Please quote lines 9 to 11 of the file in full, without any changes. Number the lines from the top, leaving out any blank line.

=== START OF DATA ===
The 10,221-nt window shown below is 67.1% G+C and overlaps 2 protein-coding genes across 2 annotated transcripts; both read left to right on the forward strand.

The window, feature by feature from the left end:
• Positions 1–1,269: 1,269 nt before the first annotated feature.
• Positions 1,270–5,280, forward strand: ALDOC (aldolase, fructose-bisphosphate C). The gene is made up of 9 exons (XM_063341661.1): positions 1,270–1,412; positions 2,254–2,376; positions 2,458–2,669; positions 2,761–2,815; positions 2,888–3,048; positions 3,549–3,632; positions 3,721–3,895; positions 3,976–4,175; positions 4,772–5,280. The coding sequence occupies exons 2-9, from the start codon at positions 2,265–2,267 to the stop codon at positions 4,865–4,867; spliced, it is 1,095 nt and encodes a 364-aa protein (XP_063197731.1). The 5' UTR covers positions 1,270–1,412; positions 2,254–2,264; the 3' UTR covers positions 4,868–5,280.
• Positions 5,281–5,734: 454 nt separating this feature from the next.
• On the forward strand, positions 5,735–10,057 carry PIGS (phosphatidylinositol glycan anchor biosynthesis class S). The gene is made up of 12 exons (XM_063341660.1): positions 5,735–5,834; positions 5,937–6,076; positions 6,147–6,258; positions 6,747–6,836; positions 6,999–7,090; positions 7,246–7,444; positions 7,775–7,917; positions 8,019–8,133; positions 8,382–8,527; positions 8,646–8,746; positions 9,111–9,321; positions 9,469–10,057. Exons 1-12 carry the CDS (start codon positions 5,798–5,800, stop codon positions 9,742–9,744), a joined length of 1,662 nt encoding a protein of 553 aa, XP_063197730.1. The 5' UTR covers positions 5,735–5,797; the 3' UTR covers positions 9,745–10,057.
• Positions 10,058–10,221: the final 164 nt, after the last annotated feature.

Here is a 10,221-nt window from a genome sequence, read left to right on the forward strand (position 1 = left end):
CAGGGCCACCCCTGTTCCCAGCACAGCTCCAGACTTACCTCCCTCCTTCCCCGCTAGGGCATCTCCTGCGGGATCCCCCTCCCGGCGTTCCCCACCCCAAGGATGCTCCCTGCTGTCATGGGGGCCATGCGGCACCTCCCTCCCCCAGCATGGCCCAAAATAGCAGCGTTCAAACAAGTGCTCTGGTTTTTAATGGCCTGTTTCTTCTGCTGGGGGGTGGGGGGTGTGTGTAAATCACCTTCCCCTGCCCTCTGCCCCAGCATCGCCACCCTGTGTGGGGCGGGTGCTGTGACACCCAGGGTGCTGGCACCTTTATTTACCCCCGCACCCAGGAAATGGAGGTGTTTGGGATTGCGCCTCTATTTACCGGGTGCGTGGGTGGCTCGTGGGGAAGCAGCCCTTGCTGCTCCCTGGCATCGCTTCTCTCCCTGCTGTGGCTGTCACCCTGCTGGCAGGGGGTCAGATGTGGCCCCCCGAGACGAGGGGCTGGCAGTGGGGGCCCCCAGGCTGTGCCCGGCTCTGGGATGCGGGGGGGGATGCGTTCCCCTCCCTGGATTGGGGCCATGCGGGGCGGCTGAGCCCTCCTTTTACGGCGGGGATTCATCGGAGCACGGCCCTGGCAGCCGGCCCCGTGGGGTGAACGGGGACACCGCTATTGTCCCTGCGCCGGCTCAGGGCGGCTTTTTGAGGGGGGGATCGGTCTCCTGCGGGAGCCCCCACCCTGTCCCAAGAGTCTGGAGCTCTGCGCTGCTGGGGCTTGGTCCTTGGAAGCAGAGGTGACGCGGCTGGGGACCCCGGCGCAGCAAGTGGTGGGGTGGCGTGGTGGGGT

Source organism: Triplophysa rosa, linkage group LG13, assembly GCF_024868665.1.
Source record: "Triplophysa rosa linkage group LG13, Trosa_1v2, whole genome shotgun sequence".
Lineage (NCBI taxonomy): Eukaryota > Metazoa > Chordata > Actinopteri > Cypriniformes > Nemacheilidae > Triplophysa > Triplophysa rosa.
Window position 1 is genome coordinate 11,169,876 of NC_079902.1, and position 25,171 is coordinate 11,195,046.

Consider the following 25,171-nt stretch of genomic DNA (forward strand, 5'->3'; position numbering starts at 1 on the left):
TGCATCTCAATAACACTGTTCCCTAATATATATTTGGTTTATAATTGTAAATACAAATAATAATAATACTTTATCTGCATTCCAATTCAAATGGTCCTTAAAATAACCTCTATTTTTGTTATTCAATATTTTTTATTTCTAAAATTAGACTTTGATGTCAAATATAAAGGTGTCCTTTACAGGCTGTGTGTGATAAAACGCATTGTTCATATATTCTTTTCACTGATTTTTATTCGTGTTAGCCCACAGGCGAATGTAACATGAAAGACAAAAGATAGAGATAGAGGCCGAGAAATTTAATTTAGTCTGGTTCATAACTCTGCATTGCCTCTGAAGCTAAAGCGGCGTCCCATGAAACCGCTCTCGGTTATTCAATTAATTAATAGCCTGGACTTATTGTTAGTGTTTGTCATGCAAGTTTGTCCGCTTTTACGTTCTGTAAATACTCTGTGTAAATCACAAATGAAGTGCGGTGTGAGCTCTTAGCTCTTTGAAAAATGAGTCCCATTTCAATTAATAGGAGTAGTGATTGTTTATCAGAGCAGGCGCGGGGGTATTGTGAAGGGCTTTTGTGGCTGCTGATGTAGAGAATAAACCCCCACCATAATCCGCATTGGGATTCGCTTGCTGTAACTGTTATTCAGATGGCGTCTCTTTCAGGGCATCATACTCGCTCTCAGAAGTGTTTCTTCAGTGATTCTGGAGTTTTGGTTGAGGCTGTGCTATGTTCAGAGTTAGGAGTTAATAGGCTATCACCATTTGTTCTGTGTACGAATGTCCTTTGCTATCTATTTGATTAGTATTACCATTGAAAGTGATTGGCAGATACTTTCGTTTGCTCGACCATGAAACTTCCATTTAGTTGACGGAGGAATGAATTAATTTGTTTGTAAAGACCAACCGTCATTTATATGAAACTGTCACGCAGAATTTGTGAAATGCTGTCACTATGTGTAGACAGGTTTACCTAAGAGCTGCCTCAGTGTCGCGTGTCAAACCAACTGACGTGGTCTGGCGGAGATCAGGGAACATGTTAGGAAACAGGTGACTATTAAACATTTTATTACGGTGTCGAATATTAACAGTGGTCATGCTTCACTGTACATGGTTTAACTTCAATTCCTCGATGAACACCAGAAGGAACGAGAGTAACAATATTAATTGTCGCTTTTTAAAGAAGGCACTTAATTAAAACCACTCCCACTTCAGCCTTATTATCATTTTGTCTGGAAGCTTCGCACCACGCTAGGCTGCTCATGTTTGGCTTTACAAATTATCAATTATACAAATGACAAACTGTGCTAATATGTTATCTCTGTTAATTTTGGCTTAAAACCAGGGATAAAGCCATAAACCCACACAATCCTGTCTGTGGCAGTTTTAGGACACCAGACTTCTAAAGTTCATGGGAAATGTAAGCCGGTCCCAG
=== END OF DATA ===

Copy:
CAGGGCCACCCCTGTTCCCAGCACAGCTCCAGACTTACCTCCCTCCTTCCCCGCTAGGGCATCTCCTGCGGGATCCCCCTCCCGGCGTTCCCCACCCCAAGGATGCTCCCTGCTGTCATGGGGGCCATGCGGCACCTCCCTCCCCCAGCATGGCCCAAAATAGCAGCGTTCAAACAAGTGCTCTGGTTTTTAATGGCCTGTTTCTTCTGCTGGGGGGTGGGGGGTGTGTGTAAATCACCTTCCCCTGCCCTCTGCCCCAGCATCGCCACCCTGTGTGGGGCGGGTGCTGTGACACCCAGGGTGCTGGCACCTTTATTTACCCCCGCACCCAGGAAATGGAGGTGTTTGGGATTGCGCCTCTATTTACCGGGTGCGTGGGTGGCTCGTGGGGAAGCAGCCCTTGCTGCTCCCTGGCATCGCTTCTCTCCCTGCTGTGGCTGTCACCCTGCTGGCAGGGGGTCAGATGTGGCCCCCCGAGACGAGGGGCTGGCAGTGGGGGCCCCCAGGCTGTGCCCGGCTCTGGGATGCGGGGGGGGATGCGTTCCCCTCCCTGGATTGGGGCCATGCGGGGCGGCTGAGCCCTCCTTTTACGGCGGGGATTCATCGGAGCACGGCCCTGGCAGCCGGCCCCGTGGGGTGAACGGGGACACCGCTATTGTCCCTGCGCCGGCTCAGGGCGGCTTTTTGAGGGGGGGATCGGTCTCCTGCGGGAGCCCCCACCCTGTCCCAAGAGTCTGGAGCTCTGCGCTGCTGGGGCTTGGTCCTTGGAAGCAGAGGTGACGCGGCTGGGGACCCCGGCGCAGCAAGTGGTGGGGTGGCGTGGTGGGGT

Source organism: Triplophysa rosa, linkage group LG13, assembly GCF_024868665.1.
Source record: "Triplophysa rosa linkage group LG13, Trosa_1v2, whole genome shotgun sequence".